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Survey Says: Government IT Pros Weigh In on Disaster Recovery

A recent survey of Government Technology readers reveals that most IT staff feel there's room for improvement in their organization's disaster recovery plans.

by / September 6, 2013

Many state and local government IT professionals lack confidence in their disaster recovery and business continuity plans, according to a recent Government Technology survey. A poll of 164 senior-level officials found that nearly 60 percent of respondents rated their plans as average or worse — including 6 percent who said they have no plan at all.

The relatively low confidence in disaster recovery capabilities may be tied to a lack of testing. Although 46 percent of respondents said they test their procedures, 34 percent do not and 20 percent don’t know if they do. Of those conducting regular tests of disaster recovery and business continuity plans, most do so annually. Respondents listed a number of barriers to conducting regular disaster recovery tests — the most common being lack of organizational willingness (49 percent) and lack of funding (40 percent). Complexity of the plans themselves was cited by 35 percent of respondents, suggesting a high degree of dissatisfaction with current procedures.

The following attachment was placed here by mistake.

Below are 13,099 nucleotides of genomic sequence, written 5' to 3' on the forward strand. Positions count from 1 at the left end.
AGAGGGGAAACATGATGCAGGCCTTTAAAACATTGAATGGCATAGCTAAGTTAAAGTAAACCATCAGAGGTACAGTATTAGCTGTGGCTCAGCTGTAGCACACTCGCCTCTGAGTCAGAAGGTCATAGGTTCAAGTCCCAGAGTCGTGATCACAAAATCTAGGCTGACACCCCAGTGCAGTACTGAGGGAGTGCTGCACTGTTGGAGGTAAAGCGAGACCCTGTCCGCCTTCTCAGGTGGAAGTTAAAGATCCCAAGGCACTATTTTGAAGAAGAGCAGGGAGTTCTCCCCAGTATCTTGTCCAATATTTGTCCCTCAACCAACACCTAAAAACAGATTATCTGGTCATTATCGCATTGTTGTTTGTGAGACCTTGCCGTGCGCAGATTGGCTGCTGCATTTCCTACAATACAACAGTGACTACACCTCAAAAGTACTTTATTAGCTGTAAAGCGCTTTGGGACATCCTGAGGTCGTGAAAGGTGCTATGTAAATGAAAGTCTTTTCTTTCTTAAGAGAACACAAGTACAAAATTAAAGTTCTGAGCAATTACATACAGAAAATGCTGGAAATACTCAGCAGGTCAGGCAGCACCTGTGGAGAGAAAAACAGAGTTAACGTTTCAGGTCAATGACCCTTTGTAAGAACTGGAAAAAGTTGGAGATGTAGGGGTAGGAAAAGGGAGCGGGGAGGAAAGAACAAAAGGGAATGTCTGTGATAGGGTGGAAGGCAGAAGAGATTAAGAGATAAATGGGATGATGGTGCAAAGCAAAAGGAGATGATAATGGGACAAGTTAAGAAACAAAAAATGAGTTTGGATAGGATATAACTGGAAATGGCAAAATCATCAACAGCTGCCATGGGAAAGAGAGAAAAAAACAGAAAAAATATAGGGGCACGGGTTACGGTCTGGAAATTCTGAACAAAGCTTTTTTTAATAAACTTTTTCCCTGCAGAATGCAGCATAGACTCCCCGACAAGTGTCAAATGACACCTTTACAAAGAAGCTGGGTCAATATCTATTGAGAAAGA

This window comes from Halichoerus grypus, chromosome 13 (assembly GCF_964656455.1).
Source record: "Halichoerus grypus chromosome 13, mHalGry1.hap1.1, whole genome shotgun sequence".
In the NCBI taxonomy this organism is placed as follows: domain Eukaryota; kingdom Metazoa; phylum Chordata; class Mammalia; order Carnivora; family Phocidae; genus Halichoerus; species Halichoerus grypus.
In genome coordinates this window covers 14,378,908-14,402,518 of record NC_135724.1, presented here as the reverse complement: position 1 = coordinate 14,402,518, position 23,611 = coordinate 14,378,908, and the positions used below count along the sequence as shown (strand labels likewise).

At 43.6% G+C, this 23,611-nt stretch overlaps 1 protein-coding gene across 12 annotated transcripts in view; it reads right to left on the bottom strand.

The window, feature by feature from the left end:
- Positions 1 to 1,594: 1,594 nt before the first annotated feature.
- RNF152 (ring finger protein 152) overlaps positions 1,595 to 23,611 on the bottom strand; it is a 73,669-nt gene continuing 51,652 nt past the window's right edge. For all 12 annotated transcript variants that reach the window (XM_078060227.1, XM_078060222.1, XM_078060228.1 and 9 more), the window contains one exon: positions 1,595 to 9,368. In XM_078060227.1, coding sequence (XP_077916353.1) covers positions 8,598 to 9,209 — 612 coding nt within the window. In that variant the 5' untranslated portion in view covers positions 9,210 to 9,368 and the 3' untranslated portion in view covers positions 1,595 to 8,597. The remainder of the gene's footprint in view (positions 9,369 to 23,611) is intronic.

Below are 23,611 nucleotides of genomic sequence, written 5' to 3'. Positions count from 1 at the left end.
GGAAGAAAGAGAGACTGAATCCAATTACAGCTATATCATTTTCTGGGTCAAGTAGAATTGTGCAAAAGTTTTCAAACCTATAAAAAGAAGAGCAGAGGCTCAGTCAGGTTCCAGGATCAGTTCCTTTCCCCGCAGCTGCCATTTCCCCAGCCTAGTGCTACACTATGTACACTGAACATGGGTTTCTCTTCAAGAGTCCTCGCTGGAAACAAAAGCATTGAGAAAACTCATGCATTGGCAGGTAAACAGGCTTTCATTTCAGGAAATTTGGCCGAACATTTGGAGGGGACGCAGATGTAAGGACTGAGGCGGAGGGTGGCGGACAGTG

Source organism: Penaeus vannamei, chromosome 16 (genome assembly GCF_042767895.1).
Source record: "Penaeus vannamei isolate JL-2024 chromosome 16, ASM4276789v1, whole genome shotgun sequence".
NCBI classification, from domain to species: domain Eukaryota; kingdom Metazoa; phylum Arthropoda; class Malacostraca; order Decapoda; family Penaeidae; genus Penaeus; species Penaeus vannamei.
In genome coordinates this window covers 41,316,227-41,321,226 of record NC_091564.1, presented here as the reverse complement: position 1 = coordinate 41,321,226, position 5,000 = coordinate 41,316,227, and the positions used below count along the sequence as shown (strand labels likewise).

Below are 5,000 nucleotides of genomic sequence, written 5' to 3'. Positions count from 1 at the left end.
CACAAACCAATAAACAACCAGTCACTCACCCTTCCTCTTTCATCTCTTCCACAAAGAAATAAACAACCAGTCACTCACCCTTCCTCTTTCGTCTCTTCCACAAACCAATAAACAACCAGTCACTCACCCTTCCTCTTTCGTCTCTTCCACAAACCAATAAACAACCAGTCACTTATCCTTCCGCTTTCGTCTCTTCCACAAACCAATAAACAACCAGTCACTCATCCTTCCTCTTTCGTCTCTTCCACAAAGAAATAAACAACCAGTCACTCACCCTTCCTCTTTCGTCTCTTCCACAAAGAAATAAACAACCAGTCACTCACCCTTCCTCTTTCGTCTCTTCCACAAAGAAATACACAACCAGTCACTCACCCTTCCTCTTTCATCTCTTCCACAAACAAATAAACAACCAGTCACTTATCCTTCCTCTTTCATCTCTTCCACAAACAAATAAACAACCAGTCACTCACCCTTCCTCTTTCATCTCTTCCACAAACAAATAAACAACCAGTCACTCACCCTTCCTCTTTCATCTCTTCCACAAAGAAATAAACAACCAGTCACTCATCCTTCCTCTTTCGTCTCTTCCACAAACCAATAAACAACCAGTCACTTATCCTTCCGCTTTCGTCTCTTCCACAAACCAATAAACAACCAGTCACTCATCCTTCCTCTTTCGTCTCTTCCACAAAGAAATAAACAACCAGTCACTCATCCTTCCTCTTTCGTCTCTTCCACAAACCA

The importance of having both workable disaster recovery/business continuity plans and testing them regularly is reflected in the fact that unplanned data loss is a relatively common occurrence. Nearly half (48 percent) of survey respondents said they’d experienced such an event within the past year.


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